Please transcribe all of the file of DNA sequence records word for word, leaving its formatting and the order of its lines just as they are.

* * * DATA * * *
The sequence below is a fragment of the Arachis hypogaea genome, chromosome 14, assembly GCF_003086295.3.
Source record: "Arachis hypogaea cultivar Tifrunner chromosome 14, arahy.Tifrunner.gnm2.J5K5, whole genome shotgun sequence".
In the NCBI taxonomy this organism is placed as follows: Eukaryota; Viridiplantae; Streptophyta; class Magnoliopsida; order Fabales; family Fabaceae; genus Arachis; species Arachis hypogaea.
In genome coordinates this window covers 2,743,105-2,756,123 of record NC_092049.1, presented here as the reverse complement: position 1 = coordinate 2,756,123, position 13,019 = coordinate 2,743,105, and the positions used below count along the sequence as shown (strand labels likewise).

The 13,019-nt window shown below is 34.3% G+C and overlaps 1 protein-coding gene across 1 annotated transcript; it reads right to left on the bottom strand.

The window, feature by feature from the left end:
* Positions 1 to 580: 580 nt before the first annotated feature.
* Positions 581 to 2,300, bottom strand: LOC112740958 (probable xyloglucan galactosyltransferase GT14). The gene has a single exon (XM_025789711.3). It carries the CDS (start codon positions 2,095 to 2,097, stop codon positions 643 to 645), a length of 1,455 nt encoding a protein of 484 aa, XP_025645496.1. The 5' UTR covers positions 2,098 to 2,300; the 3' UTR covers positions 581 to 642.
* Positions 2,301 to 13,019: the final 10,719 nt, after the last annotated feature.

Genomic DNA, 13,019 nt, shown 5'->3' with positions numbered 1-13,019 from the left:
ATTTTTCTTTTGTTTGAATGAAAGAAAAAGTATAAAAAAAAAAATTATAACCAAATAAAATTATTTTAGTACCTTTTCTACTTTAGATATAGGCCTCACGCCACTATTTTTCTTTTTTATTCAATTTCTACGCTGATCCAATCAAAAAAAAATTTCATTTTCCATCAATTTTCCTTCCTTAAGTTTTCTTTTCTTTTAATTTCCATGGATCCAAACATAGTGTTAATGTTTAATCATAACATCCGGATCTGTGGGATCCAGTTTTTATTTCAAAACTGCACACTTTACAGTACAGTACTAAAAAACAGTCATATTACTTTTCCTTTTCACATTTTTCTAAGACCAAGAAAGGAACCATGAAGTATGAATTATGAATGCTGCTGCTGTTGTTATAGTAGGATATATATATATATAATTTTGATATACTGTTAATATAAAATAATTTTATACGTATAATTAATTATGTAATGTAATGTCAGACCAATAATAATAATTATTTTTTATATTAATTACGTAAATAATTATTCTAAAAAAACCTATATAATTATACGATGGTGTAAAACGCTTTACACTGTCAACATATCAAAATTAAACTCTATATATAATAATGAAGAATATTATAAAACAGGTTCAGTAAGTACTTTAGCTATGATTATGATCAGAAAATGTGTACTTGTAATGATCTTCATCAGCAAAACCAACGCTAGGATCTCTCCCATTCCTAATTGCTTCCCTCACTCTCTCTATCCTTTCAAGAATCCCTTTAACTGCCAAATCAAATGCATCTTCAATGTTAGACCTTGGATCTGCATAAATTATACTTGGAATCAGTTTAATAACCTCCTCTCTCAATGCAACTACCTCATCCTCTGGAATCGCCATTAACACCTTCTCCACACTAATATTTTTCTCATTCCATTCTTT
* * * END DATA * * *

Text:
The sequence below is a fragment of the Arachis hypogaea genome, chromosome 14, assembly GCF_003086295.3.
Source record: "Arachis hypogaea cultivar Tifrunner chromosome 14, arahy.Tifrunner.gnm2.J5K5, whole genome shotgun sequence".
In the NCBI taxonomy this organism is placed as follows: Eukaryota; Viridiplantae; Streptophyta; class Magnoliopsida; order Fabales; family Fabaceae; genus Arachis; species Arachis hypogaea.
In genome coordinates this window covers 2,743,105-2,756,123 of record NC_092049.1, presented here as the reverse complement: position 1 = coordinate 2,756,123, position 13,019 = coordinate 2,743,105, and the positions used below count along the sequence as shown (strand labels likewise).

The 13,019-nt window shown below is 34.3% G+C and overlaps 1 protein-coding gene across 1 annotated transcript; it reads right to left on the bottom strand.

The window, feature by feature from the left end:
* Positions 1 to 580: 580 nt before the first annotated feature.
* Positions 581 to 2,300, bottom strand: LOC112740958 (probable xyloglucan galactosyltransferase GT14). The gene has a single exon (XM_025789711.3). It carries the CDS (start codon positions 2,095 to 2,097, stop codon positions 643 to 645), a length of 1,455 nt encoding a protein of 484 aa, XP_025645496.1. The 5' UTR covers positions 2,098 to 2,300; the 3' UTR covers positions 581 to 642.
* Positions 2,301 to 13,019: the final 10,719 nt, after the last annotated feature.

Genomic DNA, 13,019 nt, shown 5'->3' with positions numbered 1-13,019 from the left:
ATTTTTCTTTTGTTTGAATGAAAGAAAAAGTATAAAAAAAAAAATTATAACCAAATAAAATTATTTTAGTACCTTTTCTACTTTAGATATAGGCCTCACGCCACTATTTTTCTTTTTTATTCAATTTCTACGCTGATCCAATCAAAAAAAAATTTCATTTTCCATCAATTTTCCTTCCTTAAGTTTTCTTTTCTTTTAATTTCCATGGATCCAAACATAGTGTTAATGTTTAATCATAACATCCGGATCTGTGGGATCCAGTTTTTATTTCAAAACTGCACACTTTACAGTACAGTACTAAAAAACAGTCATATTACTTTTCCTTTTCACATTTTTCTAAGACCAAGAAAGGAACCATGAAGTATGAATTATGAATGCTGCTGCTGTTGTTATAGTAGGATATATATATATATAATTTTGATATACTGTTAATATAAAATAATTTTATACGTATAATTAATTATGTAATGTAATGTCAGACCAATAATAATAATTATTTTTTATATTAATTACGTAAATAATTATTCTAAAAAAACCTATATAATTATACGATGGTGTAAAACGCTTTACACTGTCAACATATCAAAATTAAACTCTATATATAATAATGAAGAATATTATAAAACAGGTTCAGTAAGTACTTTAGCTATGATTATGATCAGAAAATGTGTACTTGTAATGATCTTCATCAGCAAAACCAACGCTAGGATCTCTCCCATTCCTAATTGCTTCCCTCACTCTCTCTATCCTTTCAAGAATCCCTTTAACTGCCAAATCAAATGCATCTTCAATGTTAGACCTTGGATCTGCATAAATTATACTTGGAATCAGTTTAATAACCTCCTCTCTCAATGCAACTACCTCATCCTCTGGAATCGCCATTAACACCTTCTCCACACTAATATTTTTCTCATTCCATTCTTT